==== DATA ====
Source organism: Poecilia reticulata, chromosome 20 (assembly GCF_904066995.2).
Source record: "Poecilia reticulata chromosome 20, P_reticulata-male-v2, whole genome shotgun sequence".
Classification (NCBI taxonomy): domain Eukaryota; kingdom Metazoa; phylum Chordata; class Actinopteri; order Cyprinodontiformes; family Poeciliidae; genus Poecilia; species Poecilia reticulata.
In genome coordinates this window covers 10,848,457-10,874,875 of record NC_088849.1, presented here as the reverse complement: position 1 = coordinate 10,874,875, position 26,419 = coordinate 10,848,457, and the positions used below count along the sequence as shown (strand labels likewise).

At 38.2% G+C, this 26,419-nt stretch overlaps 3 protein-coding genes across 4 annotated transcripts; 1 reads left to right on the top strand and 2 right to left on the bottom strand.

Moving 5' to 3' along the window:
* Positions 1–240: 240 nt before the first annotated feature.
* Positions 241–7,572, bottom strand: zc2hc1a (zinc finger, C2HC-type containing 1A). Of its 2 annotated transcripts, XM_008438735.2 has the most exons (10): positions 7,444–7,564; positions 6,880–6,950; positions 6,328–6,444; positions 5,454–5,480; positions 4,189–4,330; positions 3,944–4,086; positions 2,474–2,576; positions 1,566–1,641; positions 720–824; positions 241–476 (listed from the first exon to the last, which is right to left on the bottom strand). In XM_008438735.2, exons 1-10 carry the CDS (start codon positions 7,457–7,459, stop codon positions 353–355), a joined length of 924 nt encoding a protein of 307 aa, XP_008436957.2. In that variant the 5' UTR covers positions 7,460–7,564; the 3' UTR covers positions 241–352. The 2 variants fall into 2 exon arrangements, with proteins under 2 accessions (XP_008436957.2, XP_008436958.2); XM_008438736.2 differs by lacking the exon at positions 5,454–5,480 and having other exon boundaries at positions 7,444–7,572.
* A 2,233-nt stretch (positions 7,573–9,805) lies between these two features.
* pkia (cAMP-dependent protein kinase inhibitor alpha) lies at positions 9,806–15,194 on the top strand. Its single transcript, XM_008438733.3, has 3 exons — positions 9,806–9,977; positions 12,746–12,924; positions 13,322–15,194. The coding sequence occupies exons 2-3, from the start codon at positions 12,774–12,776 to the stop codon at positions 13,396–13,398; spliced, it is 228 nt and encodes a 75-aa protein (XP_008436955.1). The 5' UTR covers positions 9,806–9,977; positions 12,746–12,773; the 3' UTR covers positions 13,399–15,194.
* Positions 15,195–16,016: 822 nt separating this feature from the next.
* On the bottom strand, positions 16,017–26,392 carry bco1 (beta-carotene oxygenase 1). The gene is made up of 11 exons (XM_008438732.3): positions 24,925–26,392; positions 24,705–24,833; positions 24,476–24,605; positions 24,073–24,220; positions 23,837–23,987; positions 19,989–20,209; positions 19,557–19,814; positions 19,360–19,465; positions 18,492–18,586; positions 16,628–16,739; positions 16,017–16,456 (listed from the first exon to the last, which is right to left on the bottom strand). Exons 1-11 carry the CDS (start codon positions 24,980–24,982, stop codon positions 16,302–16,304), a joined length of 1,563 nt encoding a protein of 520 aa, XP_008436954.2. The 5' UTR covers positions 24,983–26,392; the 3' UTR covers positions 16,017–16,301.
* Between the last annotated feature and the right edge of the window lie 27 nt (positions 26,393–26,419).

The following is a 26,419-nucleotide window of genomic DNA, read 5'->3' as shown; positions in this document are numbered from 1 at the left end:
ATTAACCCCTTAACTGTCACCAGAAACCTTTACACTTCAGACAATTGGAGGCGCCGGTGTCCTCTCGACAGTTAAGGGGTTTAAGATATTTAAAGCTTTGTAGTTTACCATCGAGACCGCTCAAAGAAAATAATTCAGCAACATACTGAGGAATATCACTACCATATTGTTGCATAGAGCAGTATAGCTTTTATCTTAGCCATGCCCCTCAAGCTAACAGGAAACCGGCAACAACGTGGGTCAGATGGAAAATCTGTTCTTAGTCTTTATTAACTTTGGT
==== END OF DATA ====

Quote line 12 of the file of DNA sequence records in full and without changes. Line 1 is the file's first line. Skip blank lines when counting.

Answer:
* On the bottom strand, positions 16,017–26,392 carry bco1 (beta-carotene oxygenase 1). The gene is made up of 11 exons (XM_008438732.3): positions 24,925–26,392; positions 24,705–24,833; positions 24,476–24,605; positions 24,073–24,220; positions 23,837–23,987; positions 19,989–20,209; positions 19,557–19,814; positions 19,360–19,465; positions 18,492–18,586; positions 16,628–16,739; positions 16,017–16,456 (listed from the first exon to the last, which is right to left on the bottom strand). Exons 1-11 carry the CDS (start codon positions 24,980–24,982, stop codon positions 16,302–16,304), a joined length of 1,563 nt encoding a protein of 520 aa, XP_008436954.2. The 5' UTR covers positions 24,983–26,392; the 3' UTR covers positions 16,017–16,301.